Keyboard shortcut to mute Teams with AutoHotKey

  • Post category:IT
  • Post comments:7 commentaires
  • Post last modified:16 janvier 2021
  • Temps de lecture :4 min de lecture

Edit (16/01/2021): I have found a small utility that does exactly what I needed: MicMute. It is a simple keyboard hook that will mute/unmute the mic, with a method that is compatible with Microsoft Teams. You still must be careful when using it because you cannot mix the use of MicMute and the mute button of Teams, and be careful to let both in sync (be careful especially to Teams auto-mute function when entering a room with more than 5 people). If any problem, check the level of your microphone in the microphone device options; it may have been altered. Even it is a little off-topic of this post, I think this can be useful, and as the source code is available, the mute method could be converted to AutoHotKey.

Edit (14/12/2020): Randy has shared in the comments a version working with Teams version (direct link)

With the confinement because of COVID-19, I have been using Microsoft Teams for my work with my home setup that does not have a “mute” button to mute the mic of Microsoft Teams. And that’s is very annoying as Microsoft had the very odd idea to set the mute keyboard shortcut to “Ctrl+Maj+M”, which is not handy at all to operate! And it is not possible to change it.

Here is an AutoHotKey script to replace it by the hotkey  Left Control + Left Alt (please note the Left Control key must be pressed before Left Alt). This version works for Teams without the new feature with meeting windows detached from the main window (see at the end).

You may also download the compiled version:

This tool is great, very simple to use, even it is surprising at first: you write a script ahk with AutoHotKey syntax and execute it with one of the provided binaries. The script will remain visible in the tray bar so it can be stopped. You can also compile the script with the provided compiler, and get a standalone executable you can distribute without any annoying dependencies. And there is a ton of much more advanced features that I used to create GUIs, tray bar menu, etc.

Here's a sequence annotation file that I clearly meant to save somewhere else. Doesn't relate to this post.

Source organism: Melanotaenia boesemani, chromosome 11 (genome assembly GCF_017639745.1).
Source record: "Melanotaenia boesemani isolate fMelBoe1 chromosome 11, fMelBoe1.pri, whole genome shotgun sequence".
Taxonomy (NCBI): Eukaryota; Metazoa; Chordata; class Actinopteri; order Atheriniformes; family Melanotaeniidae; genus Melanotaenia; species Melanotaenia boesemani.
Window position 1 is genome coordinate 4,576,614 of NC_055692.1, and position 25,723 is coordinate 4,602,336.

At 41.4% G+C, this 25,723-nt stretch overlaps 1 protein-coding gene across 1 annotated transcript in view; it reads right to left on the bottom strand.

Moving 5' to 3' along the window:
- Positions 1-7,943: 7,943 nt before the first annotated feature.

I have struggled a while with the use of ControlSendthat should be able to send keys to a window without the need to be focused, but it worked sometimes… or not… That is why this version activates shortly the target window and revert to the one you were using. A discreet beep indicates the hotkey has been fired.

Do not miss SciTE4AutoHotKey: in addition to syntax highlighting it will provide a quite efficient debugging environment.

The new Teams feature that open distinct windows for each call/conversation breaks this script, and there is no simple way to identify the right window to mute. As a workaround, below is a script that will loop each Teams window, and focus and send Ctrl+Shit+M to each :

If you use Teams to have multiple calls simultaneously the script above might not behave as you like. Ben S. has provided in the comments below the article another version based on the window size that may better suit you.

Cet article a 7 commentaires

  1. wookash